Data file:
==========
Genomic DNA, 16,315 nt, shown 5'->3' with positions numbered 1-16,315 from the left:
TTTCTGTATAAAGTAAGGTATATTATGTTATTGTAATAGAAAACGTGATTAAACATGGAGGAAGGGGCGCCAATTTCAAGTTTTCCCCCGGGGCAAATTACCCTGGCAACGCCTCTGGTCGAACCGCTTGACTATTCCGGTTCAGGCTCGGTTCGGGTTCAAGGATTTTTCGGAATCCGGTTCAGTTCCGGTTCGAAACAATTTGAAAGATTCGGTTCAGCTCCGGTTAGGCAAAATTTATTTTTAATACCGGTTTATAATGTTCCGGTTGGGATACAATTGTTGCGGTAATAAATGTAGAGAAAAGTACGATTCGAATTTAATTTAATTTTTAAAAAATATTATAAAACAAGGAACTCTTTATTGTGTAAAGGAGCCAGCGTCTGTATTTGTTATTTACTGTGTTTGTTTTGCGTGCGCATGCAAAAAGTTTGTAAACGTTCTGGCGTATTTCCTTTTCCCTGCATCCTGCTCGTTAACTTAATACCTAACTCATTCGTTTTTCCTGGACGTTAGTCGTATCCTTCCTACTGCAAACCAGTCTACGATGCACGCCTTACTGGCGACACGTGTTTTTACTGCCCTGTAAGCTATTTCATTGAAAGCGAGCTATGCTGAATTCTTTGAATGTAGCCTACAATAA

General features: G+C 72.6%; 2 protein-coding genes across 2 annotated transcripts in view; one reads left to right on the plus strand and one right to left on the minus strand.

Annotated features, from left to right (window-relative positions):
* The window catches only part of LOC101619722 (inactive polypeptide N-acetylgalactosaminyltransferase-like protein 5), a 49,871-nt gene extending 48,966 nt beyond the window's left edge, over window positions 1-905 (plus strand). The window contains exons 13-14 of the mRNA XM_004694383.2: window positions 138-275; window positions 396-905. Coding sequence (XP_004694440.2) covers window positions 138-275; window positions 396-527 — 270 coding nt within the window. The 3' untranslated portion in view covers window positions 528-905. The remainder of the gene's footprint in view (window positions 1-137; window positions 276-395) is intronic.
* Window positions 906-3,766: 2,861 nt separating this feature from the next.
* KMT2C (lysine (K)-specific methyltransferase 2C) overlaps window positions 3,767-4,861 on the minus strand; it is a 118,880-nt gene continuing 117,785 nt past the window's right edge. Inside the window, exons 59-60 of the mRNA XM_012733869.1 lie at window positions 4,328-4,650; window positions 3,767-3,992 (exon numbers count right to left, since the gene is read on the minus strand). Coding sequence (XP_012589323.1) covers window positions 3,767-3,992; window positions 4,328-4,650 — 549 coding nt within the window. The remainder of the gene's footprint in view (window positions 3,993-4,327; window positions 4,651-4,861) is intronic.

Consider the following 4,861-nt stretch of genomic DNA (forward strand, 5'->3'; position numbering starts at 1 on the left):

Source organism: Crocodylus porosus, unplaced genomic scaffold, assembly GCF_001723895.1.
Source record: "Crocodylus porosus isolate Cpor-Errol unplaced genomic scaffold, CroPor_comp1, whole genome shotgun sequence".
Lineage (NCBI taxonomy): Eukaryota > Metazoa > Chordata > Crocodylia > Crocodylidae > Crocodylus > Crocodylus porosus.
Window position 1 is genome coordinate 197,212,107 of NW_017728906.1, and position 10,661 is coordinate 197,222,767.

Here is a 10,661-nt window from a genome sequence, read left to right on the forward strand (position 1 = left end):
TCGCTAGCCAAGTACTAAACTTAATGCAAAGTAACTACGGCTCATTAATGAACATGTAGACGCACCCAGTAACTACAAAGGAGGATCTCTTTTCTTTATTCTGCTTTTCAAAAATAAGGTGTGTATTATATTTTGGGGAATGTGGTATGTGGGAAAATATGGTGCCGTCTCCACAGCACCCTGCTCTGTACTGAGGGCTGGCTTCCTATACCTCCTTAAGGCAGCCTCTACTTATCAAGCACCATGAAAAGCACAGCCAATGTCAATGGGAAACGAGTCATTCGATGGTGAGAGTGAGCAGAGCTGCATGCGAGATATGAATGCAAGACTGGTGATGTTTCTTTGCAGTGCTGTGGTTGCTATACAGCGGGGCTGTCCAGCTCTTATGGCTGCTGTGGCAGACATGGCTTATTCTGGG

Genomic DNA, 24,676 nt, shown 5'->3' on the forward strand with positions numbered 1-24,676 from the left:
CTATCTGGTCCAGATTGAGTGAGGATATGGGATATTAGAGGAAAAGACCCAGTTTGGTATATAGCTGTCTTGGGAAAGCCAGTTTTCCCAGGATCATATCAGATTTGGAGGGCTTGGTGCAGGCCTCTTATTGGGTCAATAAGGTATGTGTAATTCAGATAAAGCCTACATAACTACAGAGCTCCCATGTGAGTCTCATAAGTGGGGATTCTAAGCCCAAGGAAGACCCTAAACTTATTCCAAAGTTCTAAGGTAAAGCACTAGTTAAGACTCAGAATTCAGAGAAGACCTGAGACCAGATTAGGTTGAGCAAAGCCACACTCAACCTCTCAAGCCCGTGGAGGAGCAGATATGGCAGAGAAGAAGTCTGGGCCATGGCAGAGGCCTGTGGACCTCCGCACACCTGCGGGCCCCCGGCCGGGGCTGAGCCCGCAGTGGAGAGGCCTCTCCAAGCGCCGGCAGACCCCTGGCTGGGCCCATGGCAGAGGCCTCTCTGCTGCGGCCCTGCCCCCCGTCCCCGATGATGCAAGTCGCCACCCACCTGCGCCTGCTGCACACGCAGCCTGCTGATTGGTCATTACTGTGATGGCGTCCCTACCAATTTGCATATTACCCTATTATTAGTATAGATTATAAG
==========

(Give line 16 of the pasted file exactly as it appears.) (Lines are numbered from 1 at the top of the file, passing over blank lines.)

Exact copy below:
CTATCTGGTCCAGATTGAGTGAGGATATGGGATATTAGAGGAAAAGACCCAGTTTGGTATATAGCTGTCTTGGGAAAGCCAGTTTTCCCAGGATCATATCAGATTTGGAGGGCTTGGTGCAGGCCTCTTATTGGGTCAATAAGGTATGTGTAATTCAGATAAAGCCTACATAACTACAGAGCTCCCATGTGAGTCTCATAAGTGGGGATTCTAAGCCCAAGGAAGACCCTAAACTTATTCCAAAGTTCTAAGGTAAAGCACTAGTTAAGACTCAGAATTCAGAGAAGACCTGAGACCAGATTAGGTTGAGCAAAGCCACACTCAACCTCTCAAGCCCGTGGAGGAGCAGATATGGCAGAGAAGAAGTCTGGGCCATGGCAGAGGCCTGTGGACCTCCGCACACCTGCGGGCCCCCGGCCGGGGCTGAGCCCGCAGTGGAGAGGCCTCTCCAAGCGCCGGCAGACCCCTGGCTGGGCCCATGGCAGAGGCCTCTCTGCTGCGGCCCTGCCCCCCGTCCCCGATGATGCAAGTCGCCACCCACCTGCGCCTGCTGCACACGCAGCCTGCTGATTGGTCATTACTGTGATGGCGTCCCTACCAATTTGCATATTACCCTATTATTAGTATAGATTATAAG